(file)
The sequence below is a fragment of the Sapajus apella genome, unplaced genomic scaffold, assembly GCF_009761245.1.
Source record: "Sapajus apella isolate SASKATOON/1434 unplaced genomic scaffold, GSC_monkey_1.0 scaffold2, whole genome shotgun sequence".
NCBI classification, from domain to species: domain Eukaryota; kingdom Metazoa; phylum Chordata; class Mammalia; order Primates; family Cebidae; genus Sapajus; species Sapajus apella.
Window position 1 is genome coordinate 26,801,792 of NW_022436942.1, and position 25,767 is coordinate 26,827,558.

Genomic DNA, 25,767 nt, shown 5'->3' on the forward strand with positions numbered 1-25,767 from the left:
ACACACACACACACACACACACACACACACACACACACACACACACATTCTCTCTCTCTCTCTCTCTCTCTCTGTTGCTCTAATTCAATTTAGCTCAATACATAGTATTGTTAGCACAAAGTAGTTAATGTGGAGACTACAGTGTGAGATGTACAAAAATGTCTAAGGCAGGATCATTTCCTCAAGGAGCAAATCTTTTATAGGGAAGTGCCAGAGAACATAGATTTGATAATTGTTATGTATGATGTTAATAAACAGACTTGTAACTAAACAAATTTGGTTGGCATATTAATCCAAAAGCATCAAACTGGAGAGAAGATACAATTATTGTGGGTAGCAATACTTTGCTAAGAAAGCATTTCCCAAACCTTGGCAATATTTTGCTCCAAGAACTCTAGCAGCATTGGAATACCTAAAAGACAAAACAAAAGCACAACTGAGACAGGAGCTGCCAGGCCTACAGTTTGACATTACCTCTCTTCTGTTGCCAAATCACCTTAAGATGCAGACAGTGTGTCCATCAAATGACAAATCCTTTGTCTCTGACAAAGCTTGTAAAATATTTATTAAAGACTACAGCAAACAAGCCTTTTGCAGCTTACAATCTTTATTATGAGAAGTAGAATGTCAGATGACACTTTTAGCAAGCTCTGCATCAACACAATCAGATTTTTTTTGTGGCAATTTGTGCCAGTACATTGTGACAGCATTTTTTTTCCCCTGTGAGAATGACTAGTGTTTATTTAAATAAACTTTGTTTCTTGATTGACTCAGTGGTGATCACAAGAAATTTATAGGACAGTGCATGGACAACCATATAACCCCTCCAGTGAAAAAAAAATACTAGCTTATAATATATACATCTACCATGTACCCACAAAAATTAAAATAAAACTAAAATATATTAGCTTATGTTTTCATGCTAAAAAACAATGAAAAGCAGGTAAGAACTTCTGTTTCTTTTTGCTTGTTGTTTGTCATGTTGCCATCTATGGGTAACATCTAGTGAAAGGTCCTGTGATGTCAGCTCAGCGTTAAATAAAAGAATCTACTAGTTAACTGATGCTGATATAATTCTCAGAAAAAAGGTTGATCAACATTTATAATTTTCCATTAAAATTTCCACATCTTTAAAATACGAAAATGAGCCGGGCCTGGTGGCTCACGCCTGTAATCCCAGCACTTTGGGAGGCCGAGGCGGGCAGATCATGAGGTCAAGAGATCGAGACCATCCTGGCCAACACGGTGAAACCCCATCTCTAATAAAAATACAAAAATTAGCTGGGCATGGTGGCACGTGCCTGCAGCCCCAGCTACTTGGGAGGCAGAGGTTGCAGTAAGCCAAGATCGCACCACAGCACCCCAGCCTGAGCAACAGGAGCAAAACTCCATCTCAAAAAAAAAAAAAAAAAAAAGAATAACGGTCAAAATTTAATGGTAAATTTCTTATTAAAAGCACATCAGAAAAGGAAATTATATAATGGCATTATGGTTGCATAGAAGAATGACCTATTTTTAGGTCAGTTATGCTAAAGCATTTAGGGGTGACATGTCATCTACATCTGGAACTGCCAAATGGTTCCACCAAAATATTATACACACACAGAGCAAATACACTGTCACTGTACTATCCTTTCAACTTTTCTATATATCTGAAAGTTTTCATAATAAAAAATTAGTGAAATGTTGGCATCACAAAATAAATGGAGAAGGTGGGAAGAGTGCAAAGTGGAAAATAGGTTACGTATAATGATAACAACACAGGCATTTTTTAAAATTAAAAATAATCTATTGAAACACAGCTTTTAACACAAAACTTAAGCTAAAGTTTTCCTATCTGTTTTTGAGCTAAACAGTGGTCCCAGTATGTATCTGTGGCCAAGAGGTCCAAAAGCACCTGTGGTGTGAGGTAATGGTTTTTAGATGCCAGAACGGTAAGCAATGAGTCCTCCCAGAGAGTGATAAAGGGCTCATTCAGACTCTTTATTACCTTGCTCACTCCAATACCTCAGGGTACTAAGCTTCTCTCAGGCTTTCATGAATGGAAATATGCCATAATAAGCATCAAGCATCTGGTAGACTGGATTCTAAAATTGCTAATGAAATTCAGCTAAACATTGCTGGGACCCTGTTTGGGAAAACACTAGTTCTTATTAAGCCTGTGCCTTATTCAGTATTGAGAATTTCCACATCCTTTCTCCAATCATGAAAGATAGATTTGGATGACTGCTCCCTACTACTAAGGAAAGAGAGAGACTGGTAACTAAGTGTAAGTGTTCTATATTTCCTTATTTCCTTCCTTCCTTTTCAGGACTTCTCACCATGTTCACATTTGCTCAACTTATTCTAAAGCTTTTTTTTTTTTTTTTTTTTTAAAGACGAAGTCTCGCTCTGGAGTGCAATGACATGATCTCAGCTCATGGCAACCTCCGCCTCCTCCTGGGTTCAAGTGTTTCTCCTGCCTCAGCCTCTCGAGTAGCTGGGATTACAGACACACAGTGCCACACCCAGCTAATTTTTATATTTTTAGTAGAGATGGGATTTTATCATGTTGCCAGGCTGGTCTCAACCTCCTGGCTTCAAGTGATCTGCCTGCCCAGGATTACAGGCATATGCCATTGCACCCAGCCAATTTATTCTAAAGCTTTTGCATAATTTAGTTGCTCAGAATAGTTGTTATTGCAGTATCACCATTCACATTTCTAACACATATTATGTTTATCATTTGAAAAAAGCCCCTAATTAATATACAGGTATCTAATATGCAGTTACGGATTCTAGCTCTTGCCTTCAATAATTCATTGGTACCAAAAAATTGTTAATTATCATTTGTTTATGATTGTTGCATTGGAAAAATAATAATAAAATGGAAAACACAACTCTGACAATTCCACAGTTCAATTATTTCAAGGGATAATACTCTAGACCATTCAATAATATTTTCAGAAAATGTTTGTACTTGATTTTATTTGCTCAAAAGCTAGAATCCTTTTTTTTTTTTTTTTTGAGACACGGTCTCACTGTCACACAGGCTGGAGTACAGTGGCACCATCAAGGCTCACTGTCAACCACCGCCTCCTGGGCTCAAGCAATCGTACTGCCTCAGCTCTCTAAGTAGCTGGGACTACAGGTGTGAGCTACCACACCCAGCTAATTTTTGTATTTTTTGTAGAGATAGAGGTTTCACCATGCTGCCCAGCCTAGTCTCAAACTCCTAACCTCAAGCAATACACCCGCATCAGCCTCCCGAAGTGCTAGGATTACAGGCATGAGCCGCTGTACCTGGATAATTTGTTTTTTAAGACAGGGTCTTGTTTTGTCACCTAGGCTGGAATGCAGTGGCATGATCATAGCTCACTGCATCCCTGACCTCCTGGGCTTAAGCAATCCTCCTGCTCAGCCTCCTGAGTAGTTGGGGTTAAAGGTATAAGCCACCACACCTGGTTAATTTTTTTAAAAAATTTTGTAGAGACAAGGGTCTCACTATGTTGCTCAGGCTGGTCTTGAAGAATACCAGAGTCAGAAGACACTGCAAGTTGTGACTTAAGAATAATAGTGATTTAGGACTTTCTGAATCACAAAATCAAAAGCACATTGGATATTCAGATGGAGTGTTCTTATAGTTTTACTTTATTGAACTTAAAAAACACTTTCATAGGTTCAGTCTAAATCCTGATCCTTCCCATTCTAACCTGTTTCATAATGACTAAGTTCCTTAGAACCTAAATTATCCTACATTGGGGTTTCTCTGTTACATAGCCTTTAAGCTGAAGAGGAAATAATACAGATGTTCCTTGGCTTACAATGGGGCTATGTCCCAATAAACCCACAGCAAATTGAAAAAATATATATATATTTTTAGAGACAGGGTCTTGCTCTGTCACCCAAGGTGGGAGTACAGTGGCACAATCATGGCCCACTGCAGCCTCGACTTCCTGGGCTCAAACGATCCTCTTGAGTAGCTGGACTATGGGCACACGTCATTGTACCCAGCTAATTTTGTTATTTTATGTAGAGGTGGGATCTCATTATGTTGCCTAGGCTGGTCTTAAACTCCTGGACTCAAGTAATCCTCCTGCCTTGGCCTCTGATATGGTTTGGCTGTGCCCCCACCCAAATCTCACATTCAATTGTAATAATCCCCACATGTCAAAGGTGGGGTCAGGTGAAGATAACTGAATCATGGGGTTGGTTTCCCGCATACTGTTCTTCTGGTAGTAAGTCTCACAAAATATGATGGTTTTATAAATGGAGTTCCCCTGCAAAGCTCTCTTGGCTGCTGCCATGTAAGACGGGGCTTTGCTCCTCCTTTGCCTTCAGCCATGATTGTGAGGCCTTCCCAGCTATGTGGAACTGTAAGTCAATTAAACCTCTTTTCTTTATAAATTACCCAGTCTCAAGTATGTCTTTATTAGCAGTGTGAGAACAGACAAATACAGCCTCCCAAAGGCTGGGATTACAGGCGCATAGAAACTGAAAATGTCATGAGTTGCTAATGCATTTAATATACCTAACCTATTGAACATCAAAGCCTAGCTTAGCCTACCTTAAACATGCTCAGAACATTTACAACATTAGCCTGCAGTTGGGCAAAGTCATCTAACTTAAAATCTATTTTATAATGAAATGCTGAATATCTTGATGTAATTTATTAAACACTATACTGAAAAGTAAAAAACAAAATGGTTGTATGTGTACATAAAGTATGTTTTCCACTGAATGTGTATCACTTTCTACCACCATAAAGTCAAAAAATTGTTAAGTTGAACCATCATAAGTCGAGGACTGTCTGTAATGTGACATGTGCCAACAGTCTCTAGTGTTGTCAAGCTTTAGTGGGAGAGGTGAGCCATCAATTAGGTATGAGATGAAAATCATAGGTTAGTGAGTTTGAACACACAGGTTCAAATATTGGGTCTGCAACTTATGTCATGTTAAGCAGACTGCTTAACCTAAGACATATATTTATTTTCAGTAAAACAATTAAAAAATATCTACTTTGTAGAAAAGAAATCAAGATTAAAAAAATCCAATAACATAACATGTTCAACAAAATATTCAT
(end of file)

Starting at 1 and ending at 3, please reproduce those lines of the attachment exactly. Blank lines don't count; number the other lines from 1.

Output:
The sequence below is a fragment of the Sapajus apella genome, unplaced genomic scaffold, assembly GCF_009761245.1.
Source record: "Sapajus apella isolate SASKATOON/1434 unplaced genomic scaffold, GSC_monkey_1.0 scaffold2, whole genome shotgun sequence".
NCBI classification, from domain to species: domain Eukaryota; kingdom Metazoa; phylum Chordata; class Mammalia; order Primates; family Cebidae; genus Sapajus; species Sapajus apella.